A month before her 40th birthday, Alicia Therien went in for her yearly gynecologic exam, thinking she’d start getting an annual mammogram. She’d had one two years prior after feeling several lumps in her breasts following her son’s birth. But at this appointment, her doctor recommended she wait another year for a mammogram.
A month later, Alicia noticed new lumps in her breast. Assuming they might be nonmalignant cysts like last time, she waited to call her doctor. But a few weeks later, as Breast Cancer Awareness Month posts filled her social media accounts, she decided to make an appointment.
Just looking at the results of her mammogram and ultrasound, her doctor told her he thought she had breast cancer.
“I was so shocked,” Alicia said. “I just remember laying on the table still and frozen.”
Subsequent testing revealed that Alicia had two tumors in her right breast: One was estrogen receptor (ER)-positive and the other only minorly so. She was officially diagnosed with triple-negative breast cancer after chemo eliminated the ER-positive cancer. What remained was TNBC.
RELATED: Emerging Therapies in Triple-Negative Breast Cancer
Alicia, an interior designer, wife, and mom to two children—an 11-year-old-daughter and six-year-old son—described the early weeks following her diagnosis as by far the most taxing. Her daughter’s only frame of reference for cancer was the loss of a classmate to brain cancer, making sharing her diagnosis with her children all the more painful. As her son’s class mom, she had to miss events and the annual holiday party, because she was immunocompromised by chemo. And she was navigating the new normal of starting intense treatment and experiencing physical changes including losing her hair.
“There was just so much happening at once,” she said. “I felt like I was missing out on a lot.”
She also had to pause chemo for a month in January, because she came down with pneumonia and COVID-19—though no one knew that at the time. She tested positive for COVID-19 antibodies months later and now suspects her husband, who had traveled to Seattle and San Francisco for work, was an asymptomatic carrier.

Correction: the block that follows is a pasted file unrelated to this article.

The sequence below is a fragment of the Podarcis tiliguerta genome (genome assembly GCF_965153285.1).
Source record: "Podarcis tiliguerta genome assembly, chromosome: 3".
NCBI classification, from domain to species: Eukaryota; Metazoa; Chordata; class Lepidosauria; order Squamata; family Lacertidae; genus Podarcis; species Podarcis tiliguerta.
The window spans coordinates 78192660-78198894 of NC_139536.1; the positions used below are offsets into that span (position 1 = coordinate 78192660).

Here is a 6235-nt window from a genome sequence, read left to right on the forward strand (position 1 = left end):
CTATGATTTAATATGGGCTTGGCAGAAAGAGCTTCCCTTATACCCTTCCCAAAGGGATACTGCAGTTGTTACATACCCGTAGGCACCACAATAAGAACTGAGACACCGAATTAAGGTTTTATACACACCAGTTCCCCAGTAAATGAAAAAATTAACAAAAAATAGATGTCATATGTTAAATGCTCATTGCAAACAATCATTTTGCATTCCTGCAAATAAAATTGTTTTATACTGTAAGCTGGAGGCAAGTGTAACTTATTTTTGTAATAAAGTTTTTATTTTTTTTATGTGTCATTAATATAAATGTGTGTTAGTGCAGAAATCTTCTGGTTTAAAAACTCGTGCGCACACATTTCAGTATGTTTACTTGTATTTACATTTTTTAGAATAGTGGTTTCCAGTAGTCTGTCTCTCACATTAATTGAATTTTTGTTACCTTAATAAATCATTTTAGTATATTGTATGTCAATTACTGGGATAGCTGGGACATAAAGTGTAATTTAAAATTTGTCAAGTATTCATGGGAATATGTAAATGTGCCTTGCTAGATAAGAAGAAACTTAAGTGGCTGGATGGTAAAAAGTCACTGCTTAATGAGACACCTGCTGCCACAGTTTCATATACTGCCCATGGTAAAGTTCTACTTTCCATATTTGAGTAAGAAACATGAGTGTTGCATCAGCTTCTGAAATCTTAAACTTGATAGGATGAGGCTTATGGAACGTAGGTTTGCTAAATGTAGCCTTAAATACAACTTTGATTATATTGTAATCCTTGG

RELATED: COVID-19 Resources for Breast Cancer Patients and Caregivers
“It was a really big struggle just to get from the bed to the bathroom,” Alicia recalled about the experience.
After recovering from COVID-19, she resumed chemotherapy and underwent a double mastectomy and 33 courses of radiation. After she finishes another round of chemotherapy, she plans to enroll in a clinical trial of a vaccine for TNBC.
RELATED: The Promise and Potential of Breast Cancer Vaccines
Over the course of treatment, Alicia said she was able to keep a positive attitude thanks to support from her family and friends, as well as the doctors and nurses she met in treatment (“I don’t miss chemo, but I miss seeing all those nurses.”) The fact that research is the reason effective treatments and a clinical trial were there when she needed them has given her hope, too.
“BCRF started with 8 researchers and is now supporting 275,” Alicia said. “Look how far patient care has come—you can obviously see the correlation. But we have a long way to go.”
At this point in treatment, Alicia was inspired to find a way to do her part to advance breast cancer research. In October, she raised more than $9,400 for BCRF to fund nearly 190 hours of research.
“How far can research advance in the next 20, 30 years when my daughter will be my age?” Alicia said. “I would go through this disease 100 times if my daughter or son didn’t have to, and I hope no one else has to experience this either.”
Read more personal stories about breast cancer from BCRF’s Research Is The Reason initiative here.
Please remember BCRF in your will planning. Learn More
Breast Cancer Research Foundation28 West 44th Street, Suite 609, New York, NY 10036
General Office: 646-497-2600 | Toll Free: firstname.lastname@example.org | BCRF is a 501 (c)(3) | EIN: 13-3727250